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Thursday, May 4, 2017
Marisa Fox-Bevilacqua grew up never knowing that her mother was a Holocaust survivor. That is, until a series of discoveries after her mother’s death led her to the truth: her mother had survived Gabersdorf, a slave labor camp for Jewish girls and young women, for four and a half years – and had never said a word about it.
Monday, May 15, 2017
Political scientist Yael Siman used to think she couldn’t be part of the Holocaust studies field because she’s not a historian. But after discovering USC Shoah Foundation’s Visual History Archive, she has embarked on her own research project and has even begun collaborating with the Institute’s education department on new lessons for university students.
Thursday, May 25, 2017
For the past two months, the USC Shoah Foundation communications department has had a temporary new member: Leonie Schueler-Springorum, a recent high school graduate from Germany who has been an enthusiastic assistant on a variety of communications tasks.
Monday, May 1, 2017
Now several months into her USC Shoah Foundation Junior Internship, Mackenzie Westman, junior at Eagle Rock High School Highly Gifted Magnet, has come to understand how you can counter all of the elements that can fuel hate. The monthly meetings at the Institute, and concurrent viewings of testimony from USC Shoah Foundation’s Visual History Archive, have been paramount in shaping her perception.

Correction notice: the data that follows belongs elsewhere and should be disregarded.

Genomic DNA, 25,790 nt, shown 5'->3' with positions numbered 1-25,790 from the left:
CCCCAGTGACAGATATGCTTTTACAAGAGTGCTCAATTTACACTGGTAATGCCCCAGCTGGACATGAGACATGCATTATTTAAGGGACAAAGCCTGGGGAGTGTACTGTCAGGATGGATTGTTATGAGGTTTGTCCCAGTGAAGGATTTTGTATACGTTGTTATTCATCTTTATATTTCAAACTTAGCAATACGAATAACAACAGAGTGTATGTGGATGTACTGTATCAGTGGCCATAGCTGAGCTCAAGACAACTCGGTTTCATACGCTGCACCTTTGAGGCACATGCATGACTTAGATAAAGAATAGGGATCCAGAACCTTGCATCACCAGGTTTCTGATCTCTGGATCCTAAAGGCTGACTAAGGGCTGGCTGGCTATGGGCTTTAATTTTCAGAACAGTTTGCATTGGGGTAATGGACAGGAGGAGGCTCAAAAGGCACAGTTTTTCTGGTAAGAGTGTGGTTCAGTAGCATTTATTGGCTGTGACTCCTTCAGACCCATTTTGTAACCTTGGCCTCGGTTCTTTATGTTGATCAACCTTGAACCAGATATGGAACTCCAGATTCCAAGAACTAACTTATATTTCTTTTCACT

Tuesday, May 30, 2017
For more than two decades, George Weiss made his way to USC Shoah Foundation almost every week, to add yet another layer to the story he is helping preserve. Sentence by sentence, memory by memory, Weiss wants to ensure that history does not get lost.
Wednesday, May 10, 2017
When a long-awaited maternity leave struck USC Shoah Foundation’s communications department, Holly Blackwelder was there to carry the social-media-manager torch, stepping into the position three weeks ago and embracing it with ease. A temporary successor to Deanna Hendrick, Blackwelder will continue to work as social media manager through the summer.
Monday, May 8, 2017
Nearly 70 years ago, Holocaust survivors Sara and Asa Shapiro arrived in the United States from a displaced persons camp in Germany. Their son, Mickey, was two years old, and they had about $8 in their pockets, he estimates.
Thursday, May 18, 2017
Social studies teacher Linda O’Dwyer’s first experience with IWitness showed her how creative her students could be while learning how to counter hate.
Thursday, May 11, 2017
USC Shoah Foundation is saddened to learn of the passing of Holocaust survivor Curt Lowens, a wartime hero who became a well-known character actor when he moved to the United States. He was 91. Born Curt Lowenstein on Nov. 17, 1925 in Germany, Lowen and his family had planned to emigrate to the United States as World War II was starting, but they were stopped from leaving the Netherlands when the Germans invaded that country. He was briefly deported to the Westerbork concentration camp in 1943, but he was released because of his father’s business connections.